TOEFL and Rachmaninov

I just got back (well, actually I got back a while ago but I've been downstairs so I just got back in my room) and I thought I'd drop a quick note about today before going to sleep.

Today I had two major events: the TOEFL test and the Japan Philharmonic concert.

About the TOEFL I can be brief. It was long, it was boring, but I think it went well. I was finished well ahead of everyone else and fortunately they let you leave immediately. It still took me nearly three hours. No surprises here though. I'll get the result in fifteen days, or so I've been told.

Then the concert. As I said previously, this was the first time I've been to a classical performance. I can tell you though, it will not be the last. It was amazing! My seat was on the third floor almost entirely in the back, but I still had a very good view (the way the hall was constructed I don't think there were any really bad seats).

They played two pieces, both by Rachmaninov: Piano Concerto no. 3, and Symphony no. 2, in that order. The first is a favourite piece of mine, and this was an excellent performance. The pianist, Koyama Michie (Japanese name order, so Koyama is her last name), is my new hero. She put such energy, such zest into this piece, it was almost like she was performing a play behind her piano at times. She also made it look and sound so effortless, and that's saying something since Rachmaninov's piano work is the most complicated I know. It was very obvious she enjoyed the piece a lot, and that the audience enjoyed it a lot as well. When they started the final parts of the third movement, nearing the end, I was hoping they'd reveal a previously unknown fourth movement or something, I didn't want her to stop! But after 45 minutes it was over, and followed by a well deserved round of applause that lasted nearly 10 minutes. She came back on stage five times because people just wouldn't stop applauding. :)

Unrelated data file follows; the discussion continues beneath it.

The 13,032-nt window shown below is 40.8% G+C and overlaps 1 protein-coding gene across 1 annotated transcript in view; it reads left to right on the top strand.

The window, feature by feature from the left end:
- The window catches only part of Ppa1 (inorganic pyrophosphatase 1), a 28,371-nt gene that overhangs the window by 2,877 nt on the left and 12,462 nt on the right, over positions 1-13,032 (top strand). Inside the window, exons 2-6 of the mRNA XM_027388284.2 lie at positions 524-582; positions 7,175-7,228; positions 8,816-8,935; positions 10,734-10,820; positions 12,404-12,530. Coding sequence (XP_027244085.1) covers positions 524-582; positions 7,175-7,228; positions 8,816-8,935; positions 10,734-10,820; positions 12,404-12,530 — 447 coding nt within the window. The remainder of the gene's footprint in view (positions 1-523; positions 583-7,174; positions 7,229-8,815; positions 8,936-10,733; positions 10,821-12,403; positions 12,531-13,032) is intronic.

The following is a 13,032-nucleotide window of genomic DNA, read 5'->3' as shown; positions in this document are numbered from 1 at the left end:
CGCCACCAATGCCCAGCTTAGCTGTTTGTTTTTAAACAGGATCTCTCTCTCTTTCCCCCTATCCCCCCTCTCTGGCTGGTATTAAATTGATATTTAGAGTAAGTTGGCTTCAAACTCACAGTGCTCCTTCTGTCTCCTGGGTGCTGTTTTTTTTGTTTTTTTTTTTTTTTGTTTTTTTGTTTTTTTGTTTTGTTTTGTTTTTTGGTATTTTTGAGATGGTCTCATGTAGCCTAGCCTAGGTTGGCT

I've got several different performances of this Piano Concert on my computer; this is now my favourite one (ok, so I'm biased cause I saw it live, who cares :P )

Then there was a fifteen minute intermission, followed by the Symphony No. 2. They played the 60 minute symphony in its entirety (it is often shortened). It was definitely very good, but Rachmaninov without piano is like a café without beer. Nothing bad about their performance, I just like the first piece better than this one. Still, I enjoyed it a lot.

Random notes:

  • I think I was the only non-Japanese there, at least I didn't see any others. :)
  • Whenever the orchestra fell silent during the short pauses between the movements, everybody would start coughing simultaneously. It was as if someone turned on a sign "cough now". I had to stop myself from laughing out loud the first time that happened.
  • During the final applause all the orchestra sections stood up individually, and strangely the percussion section got the loudest applause. My theory is that people felt sorry for them because they hardly had anything to do (with the exception of the timpani which had a fair share of work in the second piece at least). There was this one girl on xylophone, I think she had maybe five measures through the whole 60 minute piece. She was just sitting there the rest of the time. I applauded extra hard especially for her. :)
  • No amount of money thrown at speaker hardware can beat the sound quality of a live orchestra.
  • I'm definitely going again, but I'll try to find a hall that's a bit closer. This was definitely a beautiful hall with great acoustics, but it's just too far away. It's almost fifty minutes by train, and it's quite an expensive journey as well (and the concert tickets aren't cheap to begin with). There are definitely halls closer by that the Japan Philharmonic frequents, so this shouldn't pose a problem.
  • This post is nowhere near as short as I had intended it to be. :)

Categories: University, Personal, Japan
Posted on: 2007-07-07 15:37 UTC.


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